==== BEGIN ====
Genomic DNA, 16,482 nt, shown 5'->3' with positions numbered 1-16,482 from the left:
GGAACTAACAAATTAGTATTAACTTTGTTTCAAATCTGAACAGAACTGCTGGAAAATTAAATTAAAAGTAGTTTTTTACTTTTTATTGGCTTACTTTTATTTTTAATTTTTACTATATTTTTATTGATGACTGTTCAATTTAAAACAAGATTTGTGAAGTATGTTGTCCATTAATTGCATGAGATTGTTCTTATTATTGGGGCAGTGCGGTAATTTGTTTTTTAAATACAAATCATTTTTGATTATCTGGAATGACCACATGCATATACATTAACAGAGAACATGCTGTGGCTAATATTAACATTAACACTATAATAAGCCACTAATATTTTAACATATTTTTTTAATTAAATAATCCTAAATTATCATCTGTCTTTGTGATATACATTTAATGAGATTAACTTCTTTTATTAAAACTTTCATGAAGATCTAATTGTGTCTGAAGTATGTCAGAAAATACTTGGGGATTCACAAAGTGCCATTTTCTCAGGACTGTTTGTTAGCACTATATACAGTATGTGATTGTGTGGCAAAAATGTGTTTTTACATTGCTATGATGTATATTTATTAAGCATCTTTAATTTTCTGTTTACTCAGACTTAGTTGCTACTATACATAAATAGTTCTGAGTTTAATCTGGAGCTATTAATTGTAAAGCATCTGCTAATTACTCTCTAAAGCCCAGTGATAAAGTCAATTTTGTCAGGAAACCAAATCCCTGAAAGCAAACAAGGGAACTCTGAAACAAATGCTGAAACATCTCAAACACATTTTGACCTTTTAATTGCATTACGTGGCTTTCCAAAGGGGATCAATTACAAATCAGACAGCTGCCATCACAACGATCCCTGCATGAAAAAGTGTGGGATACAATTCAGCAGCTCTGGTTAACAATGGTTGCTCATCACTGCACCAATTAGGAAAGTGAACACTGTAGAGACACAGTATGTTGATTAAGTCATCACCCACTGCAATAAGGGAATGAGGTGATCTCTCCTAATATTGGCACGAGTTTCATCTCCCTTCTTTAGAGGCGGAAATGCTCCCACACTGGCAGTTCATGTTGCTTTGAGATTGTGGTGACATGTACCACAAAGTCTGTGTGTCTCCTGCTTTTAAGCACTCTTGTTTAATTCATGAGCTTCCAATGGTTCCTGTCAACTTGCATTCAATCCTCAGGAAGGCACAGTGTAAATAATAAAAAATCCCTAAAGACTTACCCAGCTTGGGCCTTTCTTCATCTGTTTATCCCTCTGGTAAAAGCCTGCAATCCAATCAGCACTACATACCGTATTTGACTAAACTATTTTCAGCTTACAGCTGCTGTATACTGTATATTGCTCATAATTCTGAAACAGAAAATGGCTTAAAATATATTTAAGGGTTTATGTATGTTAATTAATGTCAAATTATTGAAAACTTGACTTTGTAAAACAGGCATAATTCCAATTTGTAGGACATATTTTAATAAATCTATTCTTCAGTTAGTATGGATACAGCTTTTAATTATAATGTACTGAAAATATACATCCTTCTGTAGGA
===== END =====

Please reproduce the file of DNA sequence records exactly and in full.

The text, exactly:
Genomic DNA, 16,482 nt, shown 5'->3' with positions numbered 1-16,482 from the left:
GGAACTAACAAATTAGTATTAACTTTGTTTCAAATCTGAACAGAACTGCTGGAAAATTAAATTAAAAGTAGTTTTTTACTTTTTATTGGCTTACTTTTATTTTTAATTTTTACTATATTTTTATTGATGACTGTTCAATTTAAAACAAGATTTGTGAAGTATGTTGTCCATTAATTGCATGAGATTGTTCTTATTATTGGGGCAGTGCGGTAATTTGTTTTTTAAATACAAATCATTTTTGATTATCTGGAATGACCACATGCATATACATTAACAGAGAACATGCTGTGGCTAATATTAACATTAACACTATAATAAGCCACTAATATTTTAACATATTTTTTTAATTAAATAATCCTAAATTATCATCTGTCTTTGTGATATACATTTAATGAGATTAACTTCTTTTATTAAAACTTTCATGAAGATCTAATTGTGTCTGAAGTATGTCAGAAAATACTTGGGGATTCACAAAGTGCCATTTTCTCAGGACTGTTTGTTAGCACTATATACAGTATGTGATTGTGTGGCAAAAATGTGTTTTTACATTGCTATGATGTATATTTATTAAGCATCTTTAATTTTCTGTTTACTCAGACTTAGTTGCTACTATACATAAATAGTTCTGAGTTTAATCTGGAGCTATTAATTGTAAAGCATCTGCTAATTACTCTCTAAAGCCCAGTGATAAAGTCAATTTTGTCAGGAAACCAAATCCCTGAAAGCAAACAAGGGAACTCTGAAACAAATGCTGAAACATCTCAAACACATTTTGACCTTTTAATTGCATTACGTGGCTTTCCAAAGGGGATCAATTACAAATCAGACAGCTGCCATCACAACGATCCCTGCATGAAAAAGTGTGGGATACAATTCAGCAGCTCTGGTTAACAATGGTTGCTCATCACTGCACCAATTAGGAAAGTGAACACTGTAGAGACACAGTATGTTGATTAAGTCATCACCCACTGCAATAAGGGAATGAGGTGATCTCTCCTAATATTGGCACGAGTTTCATCTCCCTTCTTTAGAGGCGGAAATGCTCCCACACTGGCAGTTCATGTTGCTTTGAGATTGTGGTGACATGTACCACAAAGTCTGTGTGTCTCCTGCTTTTAAGCACTCTTGTTTAATTCATGAGCTTCCAATGGTTCCTGTCAACTTGCATTCAATCCTCAGGAAGGCACAGTGTAAATAATAAAAAATCCCTAAAGACTTACCCAGCTTGGGCCTTTCTTCATCTGTTTATCCCTCTGGTAAAAGCCTGCAATCCAATCAGCACTACATACCGTATTTGACTAAACTATTTTCAGCTTACAGCTGCTGTATACTGTATATTGCTCATAATTCTGAAACAGAAAATGGCTTAAAATATATTTAAGGGTTTATGTATGTTAATTAATGTCAAATTATTGAAAACTTGACTTTGTAAAACAGGCATAATTCCAATTTGTAGGACATATTTTAATAAATCTATTCTTCAGTTAGTATGGATACAGCTTTTAATTATAATGTACTGAAAATATACATCCTTCTGTAGGA